The Holey Bible

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Wayne points to Nick’s post on parentheses in the Bible.

There are three (no, four!) ways of handling disputed text in the Bible. Consider these examples of 1 John 5:7 in Portuguese:

1. Leave it in but bracket it

Pois há três que dão testemunho [no céu: o Pai, a Palavra e o Espírito Santo; e estes três são um.
(RA93: João Ferreira de Almeida, Revista e Actualizada)

2. Take it out but footnote it

Há três que dão testemunho: 8 o Espírito,a
(NIV: Nova Versão Internacional)

a 5.7,8 Alguns manuscritos da Vulgata dizem testemunho no céu: o Pai, a Palavra e o Espírito Santo, e estes três são um.8 E há três que testificam na terra: o Espírito, (isto não consta em nenhum manuscrito grego anterior ao século doze).

3. Leave it out

Há três testemunhas
(BLH: Linguagem de Hoje)

Each of these strategies is appropriate for the different types of translations represented.

1. A translation with a long tradition

The Almeida translation has a four-hundred year history. Just leaving out the phrase inherited from the Vulgate would possibly result in an outcry. Bracketing the disputed phrase allows the translation to carry on a tradition while also acknowledging modern scholarship.

2. A translation aimed at accuracy and scholarship

The Nova Versão Internacional was translated using a similar philosophy as the New International Version. As an academic translation they didn’t include an obvious emendation but did footnote it for the sake of those who might be comparing it to older translations.

3. A translation aimed at comprehension

The Biblia em Linguagem de Hoje is meant to be an accurate translation in contemporary language. Footnotes, italics, or brackets would all distract from the message of the passage and so are omitted.

Our next example comes from Mark 9 where verses 44 and 46 are disputed. Interestingly, the translations choose different strategies here. Almeida again puts the traditional phrases in square brackets. But the NVI includes the verses and footnotes them. Incidentally, this is one example of the relative independence of the NVI from the NIV translation where both verses are omitted. By the way, that’s a great prank. Ask someone in Sunday School to read Mark 9:44 and 46 (It only works with the NIV, of course). Oddly enough, the BLH chooses to square bracket the phrases rather than removing them. Perhaps they felt that leaving out a disputed phrase was one thing, but leaving out an entire verse was too radical. Another oddity of the BLH is at John 7:53-8:11. The BLH omits John 7:53 but brackets 8:1-11 (For the record this is one of my favorite stories in the gospels).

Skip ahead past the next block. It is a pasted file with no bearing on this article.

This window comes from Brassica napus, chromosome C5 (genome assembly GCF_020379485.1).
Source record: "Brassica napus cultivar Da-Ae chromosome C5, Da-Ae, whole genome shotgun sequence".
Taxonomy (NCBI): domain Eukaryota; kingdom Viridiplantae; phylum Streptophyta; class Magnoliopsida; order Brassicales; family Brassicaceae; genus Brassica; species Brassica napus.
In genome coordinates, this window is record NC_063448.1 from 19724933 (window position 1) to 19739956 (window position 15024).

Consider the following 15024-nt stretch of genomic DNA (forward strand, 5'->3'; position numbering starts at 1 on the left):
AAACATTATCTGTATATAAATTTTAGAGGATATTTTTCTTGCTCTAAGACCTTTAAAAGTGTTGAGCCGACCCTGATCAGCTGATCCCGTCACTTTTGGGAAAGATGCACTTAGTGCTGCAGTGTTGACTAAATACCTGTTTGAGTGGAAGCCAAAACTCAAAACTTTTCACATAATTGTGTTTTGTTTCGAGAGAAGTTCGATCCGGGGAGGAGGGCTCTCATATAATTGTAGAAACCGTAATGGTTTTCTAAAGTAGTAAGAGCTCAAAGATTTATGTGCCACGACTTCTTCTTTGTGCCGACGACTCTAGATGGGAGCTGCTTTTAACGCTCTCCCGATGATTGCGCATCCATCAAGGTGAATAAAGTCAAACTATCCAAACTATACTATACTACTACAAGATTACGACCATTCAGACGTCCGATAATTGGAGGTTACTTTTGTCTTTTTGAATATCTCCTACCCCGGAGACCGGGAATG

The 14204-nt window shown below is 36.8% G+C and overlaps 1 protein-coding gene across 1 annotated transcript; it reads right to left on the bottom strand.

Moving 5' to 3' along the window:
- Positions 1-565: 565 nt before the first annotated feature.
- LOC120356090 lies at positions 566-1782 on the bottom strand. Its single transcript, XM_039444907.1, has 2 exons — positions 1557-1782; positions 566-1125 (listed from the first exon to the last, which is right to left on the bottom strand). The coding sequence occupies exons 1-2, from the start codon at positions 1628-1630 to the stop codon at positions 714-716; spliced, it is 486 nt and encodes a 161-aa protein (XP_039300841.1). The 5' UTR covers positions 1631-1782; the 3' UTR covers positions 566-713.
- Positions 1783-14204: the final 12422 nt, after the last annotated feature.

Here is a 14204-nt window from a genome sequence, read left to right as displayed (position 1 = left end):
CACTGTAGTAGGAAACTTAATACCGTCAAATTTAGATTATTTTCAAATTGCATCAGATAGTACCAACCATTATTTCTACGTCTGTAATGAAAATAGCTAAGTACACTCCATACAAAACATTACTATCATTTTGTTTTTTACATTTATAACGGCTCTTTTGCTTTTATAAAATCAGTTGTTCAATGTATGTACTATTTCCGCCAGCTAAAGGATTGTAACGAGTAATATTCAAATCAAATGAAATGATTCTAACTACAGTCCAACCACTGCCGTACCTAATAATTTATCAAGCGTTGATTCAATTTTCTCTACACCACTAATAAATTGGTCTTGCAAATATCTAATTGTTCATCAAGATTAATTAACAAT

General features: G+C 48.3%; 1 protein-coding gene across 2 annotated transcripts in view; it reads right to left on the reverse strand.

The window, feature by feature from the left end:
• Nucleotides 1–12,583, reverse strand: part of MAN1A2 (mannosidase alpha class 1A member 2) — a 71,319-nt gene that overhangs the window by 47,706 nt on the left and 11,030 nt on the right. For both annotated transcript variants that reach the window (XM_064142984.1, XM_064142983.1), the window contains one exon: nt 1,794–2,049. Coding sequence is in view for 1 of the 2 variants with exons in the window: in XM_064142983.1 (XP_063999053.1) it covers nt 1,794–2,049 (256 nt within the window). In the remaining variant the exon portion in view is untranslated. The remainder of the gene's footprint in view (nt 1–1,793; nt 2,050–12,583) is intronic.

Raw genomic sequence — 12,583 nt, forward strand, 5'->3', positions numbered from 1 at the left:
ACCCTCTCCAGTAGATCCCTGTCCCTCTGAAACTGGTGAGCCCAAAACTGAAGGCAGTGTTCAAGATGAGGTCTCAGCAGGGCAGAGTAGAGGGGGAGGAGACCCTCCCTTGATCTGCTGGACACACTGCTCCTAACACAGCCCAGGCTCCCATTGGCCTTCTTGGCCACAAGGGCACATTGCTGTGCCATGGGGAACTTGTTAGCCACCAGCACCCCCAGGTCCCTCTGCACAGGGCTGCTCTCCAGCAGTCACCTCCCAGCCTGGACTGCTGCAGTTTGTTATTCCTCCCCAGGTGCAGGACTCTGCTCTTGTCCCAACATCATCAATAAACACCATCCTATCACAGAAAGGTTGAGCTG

So I’ve mentioned three methods of bracketing disputed text, but what is the fourth? The Bible is full of “authorial asides” in which the writer explains something that might be strange to his readers. So Matthew highlights fulfillment of Old Testament prophecy. John explains strange Jewish customs. Textual “corrections” have been made throughout the ages to make a text more comprehensible or to give a more positive twist on a story. The ending of Mark and the opening and closing sections of the book of Job are such examples. A Gospel isn’t very good news when it ends with a dead Messiah. And the existential angst of Job was tweaked (very crudely, in my opinion) with a “happily ever after” frame.

This is an awkward topic for some since it seems to attempt to undermine the divine inspiration of Scripture. What I seem to be saying is that people have been tampering with the Bible through the ages and it is essentially inaccurate. On the contrary, my point is that divine inspiration is both organic and diachronic. We’re not meant to quibble with whether or not some person named Mark really wrote the end of the Gospel carrying his name. Rather, we accept as canonical the Scripture in development over time. It seemed good to believers at some point in history to add this passage and we can accept that as being divine inspiration equal to the same breath that rustled the original pages.